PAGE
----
The propagation of high-frequency sound, particularly of ultrasound, when the wavelengths are very short, is affected by small inhomogeneities usually present in natural bodies of water: microorganisms, gas bubbles, and the like. These inhomogeneities act in a twofold way: they absorb and scatter the energy of sound waves. Consequently, the propagation range decreases with increasing frequency of sound vibrations. This effect is particularly noticeable in the surface layer of water, which contains the greatest number of inhomogeneities. The scattering of sound by the inhomogeneities, as well as by the unevenness of the surface of the water and bottom, generates the phenomenon of underwater reverberation, which accompanies the propagation of the sound pulse: sound waves, being reflected by the totality of the inhomogeneities and merging, give rise to a delay in the sound pulse, which continues after its end in a manner similar to the reverberation observed in closed rooms. Underwater reverberation is a fairly significant source of interference for a number of practical hydroacoustic applications, particularly for sonar.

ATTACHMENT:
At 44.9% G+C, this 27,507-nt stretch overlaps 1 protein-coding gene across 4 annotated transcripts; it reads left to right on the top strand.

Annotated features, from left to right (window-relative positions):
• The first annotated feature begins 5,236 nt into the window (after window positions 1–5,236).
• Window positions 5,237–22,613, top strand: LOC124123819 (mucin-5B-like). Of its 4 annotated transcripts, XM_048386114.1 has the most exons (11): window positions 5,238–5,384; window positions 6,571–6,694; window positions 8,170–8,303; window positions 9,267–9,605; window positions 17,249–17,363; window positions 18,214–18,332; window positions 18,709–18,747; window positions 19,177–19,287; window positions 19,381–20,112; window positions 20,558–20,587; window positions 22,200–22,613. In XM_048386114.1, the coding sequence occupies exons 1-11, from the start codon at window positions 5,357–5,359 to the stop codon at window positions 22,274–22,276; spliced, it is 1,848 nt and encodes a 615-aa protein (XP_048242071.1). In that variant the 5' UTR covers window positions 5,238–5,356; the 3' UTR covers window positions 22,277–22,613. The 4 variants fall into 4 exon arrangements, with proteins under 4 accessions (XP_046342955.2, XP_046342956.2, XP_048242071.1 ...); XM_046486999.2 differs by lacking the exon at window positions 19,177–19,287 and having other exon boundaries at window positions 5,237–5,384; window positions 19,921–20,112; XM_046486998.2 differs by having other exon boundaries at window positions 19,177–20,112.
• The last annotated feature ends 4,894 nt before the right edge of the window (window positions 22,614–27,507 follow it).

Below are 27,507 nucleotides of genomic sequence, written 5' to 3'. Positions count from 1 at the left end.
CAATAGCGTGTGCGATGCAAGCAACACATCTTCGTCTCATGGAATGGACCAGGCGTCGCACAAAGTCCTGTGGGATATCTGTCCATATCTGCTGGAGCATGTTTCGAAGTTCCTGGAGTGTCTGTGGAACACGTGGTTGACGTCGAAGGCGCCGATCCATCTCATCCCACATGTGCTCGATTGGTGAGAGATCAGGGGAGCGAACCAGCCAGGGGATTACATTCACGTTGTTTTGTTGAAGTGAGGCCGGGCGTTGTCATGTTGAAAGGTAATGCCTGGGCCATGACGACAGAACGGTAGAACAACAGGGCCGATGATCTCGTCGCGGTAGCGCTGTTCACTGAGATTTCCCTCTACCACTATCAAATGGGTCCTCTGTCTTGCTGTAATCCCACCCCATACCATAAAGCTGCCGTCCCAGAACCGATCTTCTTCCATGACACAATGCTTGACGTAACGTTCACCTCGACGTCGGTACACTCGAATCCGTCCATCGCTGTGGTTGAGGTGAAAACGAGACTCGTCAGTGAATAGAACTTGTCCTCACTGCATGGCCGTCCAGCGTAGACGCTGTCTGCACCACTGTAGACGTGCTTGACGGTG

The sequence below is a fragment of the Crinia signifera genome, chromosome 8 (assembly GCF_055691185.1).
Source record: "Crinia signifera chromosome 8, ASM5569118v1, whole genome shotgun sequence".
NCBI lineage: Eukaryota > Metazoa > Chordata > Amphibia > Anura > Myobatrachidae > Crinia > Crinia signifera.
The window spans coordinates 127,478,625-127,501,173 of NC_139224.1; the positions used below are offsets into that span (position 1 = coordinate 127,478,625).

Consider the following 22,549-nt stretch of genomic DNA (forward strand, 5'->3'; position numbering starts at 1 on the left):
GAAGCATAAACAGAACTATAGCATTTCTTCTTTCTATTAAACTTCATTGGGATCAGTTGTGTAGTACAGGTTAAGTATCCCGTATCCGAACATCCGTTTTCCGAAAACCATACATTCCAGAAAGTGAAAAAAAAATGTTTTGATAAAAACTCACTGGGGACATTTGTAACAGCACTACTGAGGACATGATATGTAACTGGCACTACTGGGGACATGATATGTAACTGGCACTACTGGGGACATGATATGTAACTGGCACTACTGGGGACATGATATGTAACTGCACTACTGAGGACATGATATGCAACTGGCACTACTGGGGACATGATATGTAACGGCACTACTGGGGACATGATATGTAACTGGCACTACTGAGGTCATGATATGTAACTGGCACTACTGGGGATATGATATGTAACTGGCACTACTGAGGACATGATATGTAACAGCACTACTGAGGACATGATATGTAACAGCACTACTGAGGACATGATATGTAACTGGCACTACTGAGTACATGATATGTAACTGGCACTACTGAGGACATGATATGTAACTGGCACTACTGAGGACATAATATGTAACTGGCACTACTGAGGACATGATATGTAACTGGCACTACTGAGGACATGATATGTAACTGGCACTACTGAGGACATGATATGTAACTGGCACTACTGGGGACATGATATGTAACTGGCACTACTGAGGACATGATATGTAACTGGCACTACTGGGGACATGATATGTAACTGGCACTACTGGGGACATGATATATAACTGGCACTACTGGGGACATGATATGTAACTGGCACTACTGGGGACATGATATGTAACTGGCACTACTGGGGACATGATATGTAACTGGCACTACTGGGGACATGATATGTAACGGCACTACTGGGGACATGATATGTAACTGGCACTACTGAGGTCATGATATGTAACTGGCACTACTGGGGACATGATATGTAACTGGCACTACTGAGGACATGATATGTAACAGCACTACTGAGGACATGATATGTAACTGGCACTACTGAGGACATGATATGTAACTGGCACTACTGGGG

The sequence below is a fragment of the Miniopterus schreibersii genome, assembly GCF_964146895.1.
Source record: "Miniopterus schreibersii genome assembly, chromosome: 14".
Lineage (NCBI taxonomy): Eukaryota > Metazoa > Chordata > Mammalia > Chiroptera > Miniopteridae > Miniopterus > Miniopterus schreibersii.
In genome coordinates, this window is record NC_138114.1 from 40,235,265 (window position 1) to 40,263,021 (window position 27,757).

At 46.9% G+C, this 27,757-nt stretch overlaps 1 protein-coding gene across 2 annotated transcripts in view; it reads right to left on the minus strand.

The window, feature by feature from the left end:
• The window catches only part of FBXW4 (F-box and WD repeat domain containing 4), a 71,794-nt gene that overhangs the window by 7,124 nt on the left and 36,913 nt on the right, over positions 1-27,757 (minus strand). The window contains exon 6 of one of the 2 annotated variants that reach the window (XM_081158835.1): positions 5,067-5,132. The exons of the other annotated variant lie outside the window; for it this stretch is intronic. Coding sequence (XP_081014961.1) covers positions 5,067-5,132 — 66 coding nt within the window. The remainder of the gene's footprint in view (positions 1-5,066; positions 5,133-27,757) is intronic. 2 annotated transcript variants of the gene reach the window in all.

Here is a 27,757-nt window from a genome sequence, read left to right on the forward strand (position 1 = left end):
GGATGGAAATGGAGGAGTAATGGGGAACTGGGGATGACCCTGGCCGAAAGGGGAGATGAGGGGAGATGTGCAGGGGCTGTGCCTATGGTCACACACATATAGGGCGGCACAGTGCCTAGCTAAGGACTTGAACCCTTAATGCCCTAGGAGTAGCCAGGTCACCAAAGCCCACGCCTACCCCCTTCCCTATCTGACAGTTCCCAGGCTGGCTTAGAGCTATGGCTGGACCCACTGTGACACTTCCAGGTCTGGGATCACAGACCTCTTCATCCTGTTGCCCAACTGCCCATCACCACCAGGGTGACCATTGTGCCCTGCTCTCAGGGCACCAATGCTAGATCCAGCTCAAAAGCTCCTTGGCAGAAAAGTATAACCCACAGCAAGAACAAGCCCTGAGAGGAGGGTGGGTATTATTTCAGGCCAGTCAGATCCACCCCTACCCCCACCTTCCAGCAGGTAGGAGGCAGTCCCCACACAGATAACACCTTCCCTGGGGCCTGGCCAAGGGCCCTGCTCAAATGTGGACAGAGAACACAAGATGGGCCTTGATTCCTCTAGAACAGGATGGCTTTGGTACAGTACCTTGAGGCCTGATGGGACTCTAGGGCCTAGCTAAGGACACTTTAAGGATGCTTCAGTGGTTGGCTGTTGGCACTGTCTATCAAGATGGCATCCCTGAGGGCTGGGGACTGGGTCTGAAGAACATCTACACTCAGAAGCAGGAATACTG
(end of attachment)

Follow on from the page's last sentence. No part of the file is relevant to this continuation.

The range of the underwater propagation of sound is also limited by the so-called inherent sea noise, which arises from two sources. Some of this noise arises from the impact of waves at the surface of the water, from the surf, from the noise of rolling pebbles, and the like. Some noise is due to the sea fauna, including the sounds generated by fish and other marine animals.